Revolutionary Communists


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Revolutionary Communists

 

(Party of Revolutionary Communists, PRC), a political party founded in September 1918 in Moscow by a group of Left Socialist Revolutionaries (Left SR’s) who broke with their party after the Left SR revolt in 1918, accepted Soviet power, and considered it necessary to work jointly with the RCP (Bolshevik). Among the leaders of the Revolutionary Communists were A. L. Kolegaev, M. A. Natanson, A. P. Novitskii, and A. M. Ustinov. In September 1918 the Revolutionary Communists began publishing the newspaper Volia Truda (The Will of Labor), which in December became the organ of the party’s Central Committee.

On a number of ideological questions the Revolutionary Communists held Narodnik (Populist) views. They believed, for example, that the building of socialism should be carried out under “the dictatorship of the working people and through the socialization of the means of production.” In their program, adopted in October 1919, and in their letter to the Central Committee of the RCP(B), the Revolutionary Communists emphasized that they would do everything possible to assist in the consolidation of Soviet power and would preserve a united front with the RCP(B) in the interest of the struggle for socialism.

Revolutionary Communist representatives took part in congresses of the Soviets and served on the All-Russian Central Executive Committee. Submitting to the decision of the Second Congress of the Communist International in 1920 that it was in admissible for two Communist parties to exist in one country, the Revolutionary Communists voted to join the RCP(B) at the Sixth Congress of the PRC in September 1920. At that time the PRC had approximately 2,000 members. On Oct. 4, 1920, the Central Committee of the RCP(B) passed a resolution entitled On the Entry of the Party of Revolutionary Communists Into the RCP. The PRC members joined the RCP(B) on terms worked out jointly by the Central Committee of the RCP(B) and the Central Politburo of the PRC.

REFERENCES

Deviataia konferentsiia RKP(b), Sentiabr’ 1920 g.: Protokoly. Moscow, 1972.
Gusev, K. V., and Kh. A. Eritsian. Ot soglashalel’stva k kontrrevoliutsii. Moscow, 1968. Chapter 5.
References in periodicals archive ?
While the civil liberties of even accused revolutionary communists should be respected, one must pose the question: Does an alien have some constitutional right to remain in a country when he is openly intending to overthrow its government by force and violence?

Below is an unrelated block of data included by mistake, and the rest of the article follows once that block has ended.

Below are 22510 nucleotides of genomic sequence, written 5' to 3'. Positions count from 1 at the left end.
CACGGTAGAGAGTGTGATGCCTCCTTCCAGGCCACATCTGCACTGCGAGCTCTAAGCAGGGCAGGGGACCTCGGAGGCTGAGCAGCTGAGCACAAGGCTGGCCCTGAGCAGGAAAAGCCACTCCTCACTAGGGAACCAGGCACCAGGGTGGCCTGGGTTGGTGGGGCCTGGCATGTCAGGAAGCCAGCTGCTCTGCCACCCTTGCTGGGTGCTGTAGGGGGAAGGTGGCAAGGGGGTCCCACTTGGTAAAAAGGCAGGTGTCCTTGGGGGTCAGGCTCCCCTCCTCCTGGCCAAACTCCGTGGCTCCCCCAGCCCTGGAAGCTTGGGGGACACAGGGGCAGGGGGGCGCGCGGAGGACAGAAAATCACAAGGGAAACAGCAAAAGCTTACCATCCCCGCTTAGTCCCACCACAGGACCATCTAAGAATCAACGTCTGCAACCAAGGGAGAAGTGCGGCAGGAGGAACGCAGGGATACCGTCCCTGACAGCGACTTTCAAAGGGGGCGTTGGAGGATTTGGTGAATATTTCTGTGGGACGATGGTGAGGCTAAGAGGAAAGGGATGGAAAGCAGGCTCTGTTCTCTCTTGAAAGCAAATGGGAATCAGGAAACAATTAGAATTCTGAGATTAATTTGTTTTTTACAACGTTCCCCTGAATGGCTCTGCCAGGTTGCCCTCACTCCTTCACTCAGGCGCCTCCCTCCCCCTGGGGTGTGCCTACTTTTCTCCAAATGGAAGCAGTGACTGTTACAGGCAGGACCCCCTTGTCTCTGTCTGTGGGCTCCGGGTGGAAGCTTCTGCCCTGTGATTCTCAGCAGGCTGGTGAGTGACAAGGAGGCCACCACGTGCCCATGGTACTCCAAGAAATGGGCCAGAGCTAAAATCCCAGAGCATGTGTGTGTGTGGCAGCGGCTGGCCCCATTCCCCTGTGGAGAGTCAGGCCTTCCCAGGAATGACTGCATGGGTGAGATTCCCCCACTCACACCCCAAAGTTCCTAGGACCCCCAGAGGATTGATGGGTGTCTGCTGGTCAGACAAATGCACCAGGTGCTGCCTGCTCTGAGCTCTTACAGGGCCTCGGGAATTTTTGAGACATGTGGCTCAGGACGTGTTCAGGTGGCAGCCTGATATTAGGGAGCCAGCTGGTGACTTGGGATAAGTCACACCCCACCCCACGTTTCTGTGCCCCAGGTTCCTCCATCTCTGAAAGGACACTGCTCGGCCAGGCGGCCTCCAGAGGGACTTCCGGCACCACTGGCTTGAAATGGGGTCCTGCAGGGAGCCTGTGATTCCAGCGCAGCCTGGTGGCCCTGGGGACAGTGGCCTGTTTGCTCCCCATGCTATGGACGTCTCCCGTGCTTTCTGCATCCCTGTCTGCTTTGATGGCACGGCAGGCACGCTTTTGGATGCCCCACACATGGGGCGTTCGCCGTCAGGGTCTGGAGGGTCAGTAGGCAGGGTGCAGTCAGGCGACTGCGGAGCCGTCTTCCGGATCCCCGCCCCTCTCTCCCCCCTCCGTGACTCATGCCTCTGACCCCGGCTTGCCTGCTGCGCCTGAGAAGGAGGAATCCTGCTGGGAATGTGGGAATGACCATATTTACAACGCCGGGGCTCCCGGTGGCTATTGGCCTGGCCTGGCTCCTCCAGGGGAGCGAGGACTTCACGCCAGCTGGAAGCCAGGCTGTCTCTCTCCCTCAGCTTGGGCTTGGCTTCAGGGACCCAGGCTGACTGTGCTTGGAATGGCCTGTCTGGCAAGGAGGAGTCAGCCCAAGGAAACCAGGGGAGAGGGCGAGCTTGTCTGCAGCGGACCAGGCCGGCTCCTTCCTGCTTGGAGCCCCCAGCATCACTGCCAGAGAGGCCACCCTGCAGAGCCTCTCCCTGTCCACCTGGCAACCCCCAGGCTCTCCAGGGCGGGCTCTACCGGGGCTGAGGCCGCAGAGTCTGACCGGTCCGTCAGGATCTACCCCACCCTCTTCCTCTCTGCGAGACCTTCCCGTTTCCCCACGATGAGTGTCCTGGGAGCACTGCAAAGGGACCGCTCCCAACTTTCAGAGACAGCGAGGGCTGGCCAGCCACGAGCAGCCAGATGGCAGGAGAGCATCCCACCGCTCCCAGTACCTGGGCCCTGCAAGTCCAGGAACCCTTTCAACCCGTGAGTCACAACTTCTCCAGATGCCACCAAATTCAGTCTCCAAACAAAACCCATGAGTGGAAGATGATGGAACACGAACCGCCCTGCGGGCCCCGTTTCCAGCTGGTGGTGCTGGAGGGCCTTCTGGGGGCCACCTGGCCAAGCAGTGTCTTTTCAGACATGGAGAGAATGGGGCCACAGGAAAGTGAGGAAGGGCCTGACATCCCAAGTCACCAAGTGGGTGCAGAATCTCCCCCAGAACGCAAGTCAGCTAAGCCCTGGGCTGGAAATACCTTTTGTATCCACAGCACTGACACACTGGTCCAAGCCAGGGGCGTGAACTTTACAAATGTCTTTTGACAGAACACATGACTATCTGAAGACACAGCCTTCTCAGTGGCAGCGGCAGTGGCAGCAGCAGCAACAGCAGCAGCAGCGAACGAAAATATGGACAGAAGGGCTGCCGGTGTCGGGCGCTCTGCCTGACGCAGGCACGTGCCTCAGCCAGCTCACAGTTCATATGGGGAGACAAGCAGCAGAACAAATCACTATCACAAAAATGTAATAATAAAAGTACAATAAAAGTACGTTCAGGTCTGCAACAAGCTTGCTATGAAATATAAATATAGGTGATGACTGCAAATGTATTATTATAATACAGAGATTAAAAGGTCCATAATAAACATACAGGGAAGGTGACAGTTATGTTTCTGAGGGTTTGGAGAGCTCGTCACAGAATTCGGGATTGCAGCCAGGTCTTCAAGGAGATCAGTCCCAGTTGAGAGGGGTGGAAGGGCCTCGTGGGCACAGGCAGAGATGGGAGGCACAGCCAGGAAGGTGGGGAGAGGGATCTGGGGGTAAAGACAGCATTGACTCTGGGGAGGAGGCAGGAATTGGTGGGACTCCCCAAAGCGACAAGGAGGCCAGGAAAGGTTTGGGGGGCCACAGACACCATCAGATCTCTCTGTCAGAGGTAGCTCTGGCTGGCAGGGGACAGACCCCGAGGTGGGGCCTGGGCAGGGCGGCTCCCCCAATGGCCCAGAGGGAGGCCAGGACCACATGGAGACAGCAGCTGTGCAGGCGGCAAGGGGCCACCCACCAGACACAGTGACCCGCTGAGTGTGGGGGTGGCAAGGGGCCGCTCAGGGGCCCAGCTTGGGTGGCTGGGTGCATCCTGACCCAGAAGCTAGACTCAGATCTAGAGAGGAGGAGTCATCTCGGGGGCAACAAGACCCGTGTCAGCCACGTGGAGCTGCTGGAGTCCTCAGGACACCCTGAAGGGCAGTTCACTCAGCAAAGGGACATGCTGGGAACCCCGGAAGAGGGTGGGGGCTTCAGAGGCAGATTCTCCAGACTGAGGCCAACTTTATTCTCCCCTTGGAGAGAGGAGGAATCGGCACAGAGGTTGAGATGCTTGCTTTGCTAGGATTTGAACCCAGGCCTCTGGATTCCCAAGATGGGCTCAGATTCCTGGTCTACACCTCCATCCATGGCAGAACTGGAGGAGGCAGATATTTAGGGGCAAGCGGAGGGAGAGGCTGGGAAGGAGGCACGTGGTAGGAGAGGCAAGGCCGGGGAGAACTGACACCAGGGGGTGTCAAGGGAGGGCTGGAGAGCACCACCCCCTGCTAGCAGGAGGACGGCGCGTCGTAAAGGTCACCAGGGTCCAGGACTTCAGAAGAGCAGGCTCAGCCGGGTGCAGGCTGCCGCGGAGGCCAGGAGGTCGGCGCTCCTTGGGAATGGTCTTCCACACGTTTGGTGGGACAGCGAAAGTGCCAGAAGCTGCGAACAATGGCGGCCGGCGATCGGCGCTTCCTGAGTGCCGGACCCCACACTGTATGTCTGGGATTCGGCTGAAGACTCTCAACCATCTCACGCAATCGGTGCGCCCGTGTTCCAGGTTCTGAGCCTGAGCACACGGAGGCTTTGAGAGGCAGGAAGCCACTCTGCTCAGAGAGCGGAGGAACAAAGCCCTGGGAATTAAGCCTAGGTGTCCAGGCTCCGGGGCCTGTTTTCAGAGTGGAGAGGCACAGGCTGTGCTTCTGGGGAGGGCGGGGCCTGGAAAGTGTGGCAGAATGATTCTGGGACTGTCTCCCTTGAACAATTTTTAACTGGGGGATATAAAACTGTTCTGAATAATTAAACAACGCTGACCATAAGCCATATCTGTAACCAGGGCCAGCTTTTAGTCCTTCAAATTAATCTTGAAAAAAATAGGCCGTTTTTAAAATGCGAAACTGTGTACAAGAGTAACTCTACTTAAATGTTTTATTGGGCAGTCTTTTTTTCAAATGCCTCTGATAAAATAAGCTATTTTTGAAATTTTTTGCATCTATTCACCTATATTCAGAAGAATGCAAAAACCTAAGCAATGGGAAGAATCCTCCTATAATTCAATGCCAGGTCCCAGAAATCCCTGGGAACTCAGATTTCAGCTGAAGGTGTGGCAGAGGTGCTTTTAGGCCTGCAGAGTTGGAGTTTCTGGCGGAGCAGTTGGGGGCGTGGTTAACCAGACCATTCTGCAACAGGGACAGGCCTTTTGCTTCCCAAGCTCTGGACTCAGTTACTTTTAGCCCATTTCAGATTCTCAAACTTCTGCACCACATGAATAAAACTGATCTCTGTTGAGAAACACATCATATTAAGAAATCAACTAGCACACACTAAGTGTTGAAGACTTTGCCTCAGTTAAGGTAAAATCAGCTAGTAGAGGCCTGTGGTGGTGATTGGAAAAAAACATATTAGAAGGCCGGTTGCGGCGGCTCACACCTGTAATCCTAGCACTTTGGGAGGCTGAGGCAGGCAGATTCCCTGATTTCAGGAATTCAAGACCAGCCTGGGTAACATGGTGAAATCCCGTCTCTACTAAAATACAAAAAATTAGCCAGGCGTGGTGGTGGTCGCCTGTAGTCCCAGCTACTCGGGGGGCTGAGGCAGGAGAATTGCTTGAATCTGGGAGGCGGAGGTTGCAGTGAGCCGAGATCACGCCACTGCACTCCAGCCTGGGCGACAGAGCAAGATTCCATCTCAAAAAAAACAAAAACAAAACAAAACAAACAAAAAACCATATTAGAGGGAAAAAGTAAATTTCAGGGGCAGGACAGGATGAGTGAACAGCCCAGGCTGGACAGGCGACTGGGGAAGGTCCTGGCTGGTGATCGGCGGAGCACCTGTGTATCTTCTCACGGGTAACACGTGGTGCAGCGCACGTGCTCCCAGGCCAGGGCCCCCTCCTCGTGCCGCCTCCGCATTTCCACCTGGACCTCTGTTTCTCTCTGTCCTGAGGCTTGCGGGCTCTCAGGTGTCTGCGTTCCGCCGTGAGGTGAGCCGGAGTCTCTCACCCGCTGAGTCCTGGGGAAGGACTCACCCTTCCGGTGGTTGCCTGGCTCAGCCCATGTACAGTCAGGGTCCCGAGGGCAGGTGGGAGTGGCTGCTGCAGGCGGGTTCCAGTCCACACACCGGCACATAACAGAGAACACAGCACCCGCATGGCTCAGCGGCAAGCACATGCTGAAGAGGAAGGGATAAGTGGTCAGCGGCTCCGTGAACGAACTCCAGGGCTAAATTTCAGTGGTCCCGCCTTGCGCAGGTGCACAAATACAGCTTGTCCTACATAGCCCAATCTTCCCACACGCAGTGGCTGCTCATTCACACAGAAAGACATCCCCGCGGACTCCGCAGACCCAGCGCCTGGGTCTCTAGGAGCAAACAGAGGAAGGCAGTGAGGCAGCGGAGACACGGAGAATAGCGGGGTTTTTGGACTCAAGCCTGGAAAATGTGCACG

Bernardine Dohrn and Bill Ayers, who, as revolutionary communists, incited riots and participated in terrorist bombings, are now respected academics and political operatives--even though their political philosophies haven't changed.
"The Revolutionary Communists are an anticuts party so it is natural that they report on us, anti-cuts group.
Students, hundreds of them, waving placards printed by the Socialist Workers or the Revolutionary Communists or Militant.
Here, oil barons, libertarians, Revolutionary Communists, anarchists, organized crime, human traffickers, and other unnameable conspirators have found sanctuary on the third coast.
"However, my lot weren't Revolutionary Communists. We came from the more anarchist side of things, and the Communists just rented it out to us.
Payne discusses the ideas of "revolutionary communists"; "revolutionary socialists"; "reform socialists"; "revolutionary anarchists"; "Leninists"; "Trotskyites"; "Kerenskyites"; and their many front groups, youth committees, liaison committees, and fellow travelers among the working and middle classes in Spain and elsewhere.
Reds" binary prevalent in historical scholarship on the Civil War and illuminate the role of Revolutionary Communists in the countryside.
Always indignant, always angry, it gives the impression the BBC is some kind of sinister organisation run by revolutionary Communists.
He was serving an 18-year jail sentence for membership in an outlawed leftist group, the Union of Revolutionary Communists of Turkey, and was hospitalised last month, according to the prisoners solidarity group Ozgur Tayad.
In the elections of October 1995 not only did the socialists oust the social democrats, but they in turn were made dependent on the votes of the revolutionary communists, who hold the balance of power with 8.6 per cent of the vote.
By frequently participating in VVAW's demonstrations, Kerry found himself marching alongside what the Boston Herald Traveler identified as "revolutionary Communists." While noting that known Reds had openly organized these events, the December 12, 1971 Herald Traveler reported the presence of an "abundance of Vietcong flags, clenched fists raised in the air, and placards plainly bearing legends in support of China, Cuba, the USSR, North Korea and the Hanoi government."

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